We are thrilled to be back with you through our new virtual events! Huge thanks to Hope Kahan for sharing her expertise these past two weeks. Watch this space as we roll out more great content including virtual C-Suite dinners and our State of the Markets. More information on the events may be found here. Please note that we will be charging a nominal fee to attend and as always our profits go to the Young Women’s Preparatory Network to support the life-changing work they do across Texas. The schools were featured in a recent Washington Post article that can be found here.
To begin, kudos to our Advisory Board member, Cheryl Alston on her feature in D Magazine that can be foundhere. The article interviews three amazing black women at the helm of Dallas Assembly, the Texas Women’s Foundation, and the Junior League of Dallas. I have known Cheryl personally for over a decade and the Dallas Employees’ Retirement System has been better off for being under her watch. Anything she does, she does well, so this position is well deserved!
As you all are keenly aware, we are living through extraordinary times. How well we do in any stressful situation is dependent on our level of resiliency. Studies have shown that how loved one felt as a child is a predictor of how resilient one will be, but resiliency can also be learned. To quote from the article, “tools common to resilient people are optimism (that is also realistic), a moral compass, religious or spiritual beliefs, cognitive and emotional flexibility, and social connectedness.” The full article can be found here.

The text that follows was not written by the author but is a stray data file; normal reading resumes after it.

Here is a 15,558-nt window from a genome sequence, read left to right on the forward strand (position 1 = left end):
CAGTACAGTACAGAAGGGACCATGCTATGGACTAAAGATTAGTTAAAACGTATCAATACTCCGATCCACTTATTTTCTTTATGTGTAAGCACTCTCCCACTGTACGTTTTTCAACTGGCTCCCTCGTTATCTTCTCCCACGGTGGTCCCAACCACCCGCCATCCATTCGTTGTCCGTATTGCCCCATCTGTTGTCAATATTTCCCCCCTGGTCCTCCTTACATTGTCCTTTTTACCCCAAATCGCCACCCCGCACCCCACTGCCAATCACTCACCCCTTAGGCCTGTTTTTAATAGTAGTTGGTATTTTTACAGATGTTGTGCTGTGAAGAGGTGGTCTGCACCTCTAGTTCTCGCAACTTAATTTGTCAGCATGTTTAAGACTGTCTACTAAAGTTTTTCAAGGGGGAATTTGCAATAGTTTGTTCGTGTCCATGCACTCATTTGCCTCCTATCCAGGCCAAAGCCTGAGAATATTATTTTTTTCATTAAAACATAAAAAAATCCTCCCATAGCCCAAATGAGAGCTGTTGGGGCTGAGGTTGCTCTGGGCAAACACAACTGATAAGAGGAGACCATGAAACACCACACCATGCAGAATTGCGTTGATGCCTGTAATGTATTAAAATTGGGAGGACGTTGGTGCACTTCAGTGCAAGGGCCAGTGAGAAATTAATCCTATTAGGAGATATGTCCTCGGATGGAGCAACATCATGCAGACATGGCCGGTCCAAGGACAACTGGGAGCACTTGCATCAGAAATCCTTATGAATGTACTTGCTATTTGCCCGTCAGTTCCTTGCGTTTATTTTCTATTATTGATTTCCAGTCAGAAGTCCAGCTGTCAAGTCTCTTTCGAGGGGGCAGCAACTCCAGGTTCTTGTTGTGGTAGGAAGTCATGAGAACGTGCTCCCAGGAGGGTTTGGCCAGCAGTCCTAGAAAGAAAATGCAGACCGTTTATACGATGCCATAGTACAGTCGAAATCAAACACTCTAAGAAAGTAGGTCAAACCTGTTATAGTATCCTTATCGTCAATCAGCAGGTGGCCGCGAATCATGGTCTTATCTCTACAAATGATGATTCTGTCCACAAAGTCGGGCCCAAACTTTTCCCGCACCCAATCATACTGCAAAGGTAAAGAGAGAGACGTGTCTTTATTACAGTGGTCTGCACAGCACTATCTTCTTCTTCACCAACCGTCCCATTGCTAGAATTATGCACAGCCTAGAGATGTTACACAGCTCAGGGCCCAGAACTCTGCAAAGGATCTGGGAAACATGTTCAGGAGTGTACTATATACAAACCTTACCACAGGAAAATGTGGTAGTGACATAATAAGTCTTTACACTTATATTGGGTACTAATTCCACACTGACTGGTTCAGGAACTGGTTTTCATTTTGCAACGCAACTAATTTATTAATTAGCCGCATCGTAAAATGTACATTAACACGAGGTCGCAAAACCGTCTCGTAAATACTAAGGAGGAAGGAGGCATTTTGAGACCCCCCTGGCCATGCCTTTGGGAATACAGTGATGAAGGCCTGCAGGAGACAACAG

On the subject of social connectedness, for the first time many black executives are sharing their experiences of racism. While black people make up 12.4% of the population, only 3.2% of senior executive positions are held by black people. If we want to effect real change, it is incumbent on us all to listen. The full article can be foundhere.
And finally, a lot has been written about work/life balance, and the advent of work from home during covid may finally have exposed it once and for all as the problem that cannot be solved, and perhaps should not be! The author in the next article postulates that we should rather see it as a conflict between two competing goods. “In our careers, we are independent beings, honing our talents and earning financial rewards; as members of a family, we prioritize our connection to those we love. Women tend to be more prone to guilt and self-doubt about their choices. After all, “impostor syndrome” originated as a diagnosis for high-achieving women. The full article can be found here.
I would ask each of you to consider corporate sponsorship of TXWSW. Benefits include attendance at our flagship events and recognition for your firm. And most importantly, you help us support the life-changing work of the Young Women’s Preparatory Network. To learn more about YWPN, you can find a short video here.To learn more and sponsorship, you may find our sponsor information here. Additionally, we would be happy to create a custom sponsorship for you. Please contact Bianca King at firstname.lastname@example.org
All my best to you and yours.